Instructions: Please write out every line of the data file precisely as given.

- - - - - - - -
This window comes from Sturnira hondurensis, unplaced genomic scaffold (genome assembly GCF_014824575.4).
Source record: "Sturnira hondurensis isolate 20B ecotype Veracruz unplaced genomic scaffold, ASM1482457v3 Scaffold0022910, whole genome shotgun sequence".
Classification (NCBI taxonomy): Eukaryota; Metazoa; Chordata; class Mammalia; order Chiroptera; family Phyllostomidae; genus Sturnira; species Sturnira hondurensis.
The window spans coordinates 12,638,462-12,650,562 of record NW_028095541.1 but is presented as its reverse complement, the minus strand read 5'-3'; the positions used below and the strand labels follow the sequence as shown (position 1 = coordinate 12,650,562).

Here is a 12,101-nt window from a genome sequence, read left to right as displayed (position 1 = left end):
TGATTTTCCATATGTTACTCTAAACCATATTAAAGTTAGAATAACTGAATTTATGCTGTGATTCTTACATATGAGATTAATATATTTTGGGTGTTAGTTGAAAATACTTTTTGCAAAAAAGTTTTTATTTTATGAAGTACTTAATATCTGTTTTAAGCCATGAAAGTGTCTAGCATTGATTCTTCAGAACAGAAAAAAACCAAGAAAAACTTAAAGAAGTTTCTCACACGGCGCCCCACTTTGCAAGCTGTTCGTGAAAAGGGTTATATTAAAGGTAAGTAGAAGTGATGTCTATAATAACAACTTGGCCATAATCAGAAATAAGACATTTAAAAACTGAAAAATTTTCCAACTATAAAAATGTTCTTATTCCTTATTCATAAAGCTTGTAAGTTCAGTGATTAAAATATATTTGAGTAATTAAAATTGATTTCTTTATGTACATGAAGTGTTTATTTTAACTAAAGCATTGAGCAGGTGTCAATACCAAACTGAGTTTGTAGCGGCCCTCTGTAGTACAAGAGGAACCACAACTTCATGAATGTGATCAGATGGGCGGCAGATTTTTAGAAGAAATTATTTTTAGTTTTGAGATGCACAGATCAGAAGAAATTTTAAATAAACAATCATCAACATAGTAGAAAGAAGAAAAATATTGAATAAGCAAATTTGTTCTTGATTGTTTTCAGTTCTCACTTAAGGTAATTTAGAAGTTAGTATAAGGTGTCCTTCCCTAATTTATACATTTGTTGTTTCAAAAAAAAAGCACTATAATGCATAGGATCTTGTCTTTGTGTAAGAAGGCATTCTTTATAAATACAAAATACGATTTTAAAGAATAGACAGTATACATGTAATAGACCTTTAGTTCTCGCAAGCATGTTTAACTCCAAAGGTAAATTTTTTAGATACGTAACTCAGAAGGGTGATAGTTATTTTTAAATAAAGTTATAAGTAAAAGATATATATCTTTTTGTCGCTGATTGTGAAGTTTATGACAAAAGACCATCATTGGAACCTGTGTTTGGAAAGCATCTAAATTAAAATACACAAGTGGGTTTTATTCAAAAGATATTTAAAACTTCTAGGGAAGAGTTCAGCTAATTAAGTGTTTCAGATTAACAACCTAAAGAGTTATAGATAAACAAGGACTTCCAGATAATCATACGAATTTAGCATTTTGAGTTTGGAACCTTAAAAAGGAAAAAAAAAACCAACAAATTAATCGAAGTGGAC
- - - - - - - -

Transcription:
This window comes from Sturnira hondurensis, unplaced genomic scaffold (genome assembly GCF_014824575.4).
Source record: "Sturnira hondurensis isolate 20B ecotype Veracruz unplaced genomic scaffold, ASM1482457v3 Scaffold0022910, whole genome shotgun sequence".
Classification (NCBI taxonomy): Eukaryota; Metazoa; Chordata; class Mammalia; order Chiroptera; family Phyllostomidae; genus Sturnira; species Sturnira hondurensis.
The window spans coordinates 12,638,462-12,650,562 of record NW_028095541.1 but is presented as its reverse complement, the minus strand read 5'-3'; the positions used below and the strand labels follow the sequence as shown (position 1 = coordinate 12,650,562).

Here is a 12,101-nt window from a genome sequence, read left to right as displayed (position 1 = left end):
TGATTTTCCATATGTTACTCTAAACCATATTAAAGTTAGAATAACTGAATTTATGCTGTGATTCTTACATATGAGATTAATATATTTTGGGTGTTAGTTGAAAATACTTTTTGCAAAAAAGTTTTTATTTTATGAAGTACTTAATATCTGTTTTAAGCCATGAAAGTGTCTAGCATTGATTCTTCAGAACAGAAAAAAACCAAGAAAAACTTAAAGAAGTTTCTCACACGGCGCCCCACTTTGCAAGCTGTTCGTGAAAAGGGTTATATTAAAGGTAAGTAGAAGTGATGTCTATAATAACAACTTGGCCATAATCAGAAATAAGACATTTAAAAACTGAAAAATTTTCCAACTATAAAAATGTTCTTATTCCTTATTCATAAAGCTTGTAAGTTCAGTGATTAAAATATATTTGAGTAATTAAAATTGATTTCTTTATGTACATGAAGTGTTTATTTTAACTAAAGCATTGAGCAGGTGTCAATACCAAACTGAGTTTGTAGCGGCCCTCTGTAGTACAAGAGGAACCACAACTTCATGAATGTGATCAGATGGGCGGCAGATTTTTAGAAGAAATTATTTTTAGTTTTGAGATGCACAGATCAGAAGAAATTTTAAATAAACAATCATCAACATAGTAGAAAGAAGAAAAATATTGAATAAGCAAATTTGTTCTTGATTGTTTTCAGTTCTCACTTAAGGTAATTTAGAAGTTAGTATAAGGTGTCCTTCCCTAATTTATACATTTGTTGTTTCAAAAAAAAAGCACTATAATGCATAGGATCTTGTCTTTGTGTAAGAAGGCATTCTTTATAAATACAAAATACGATTTTAAAGAATAGACAGTATACATGTAATAGACCTTTAGTTCTCGCAAGCATGTTTAACTCCAAAGGTAAATTTTTTAGATACGTAACTCAGAAGGGTGATAGTTATTTTTAAATAAAGTTATAAGTAAAAGATATATATCTTTTTGTCGCTGATTGTGAAGTTTATGACAAAAGACCATCATTGGAACCTGTGTTTGGAAAGCATCTAAATTAAAATACACAAGTGGGTTTTATTCAAAAGATATTTAAAACTTCTAGGGAAGAGTTCAGCTAATTAAGTGTTTCAGATTAACAACCTAAAGAGTTATAGATAAACAAGGACTTCCAGATAATCATACGAATTTAGCATTTTGAGTTTGGAACCTTAAAAAGGAAAAAAAAAACCAACAAATTAATCGAAGTGGAC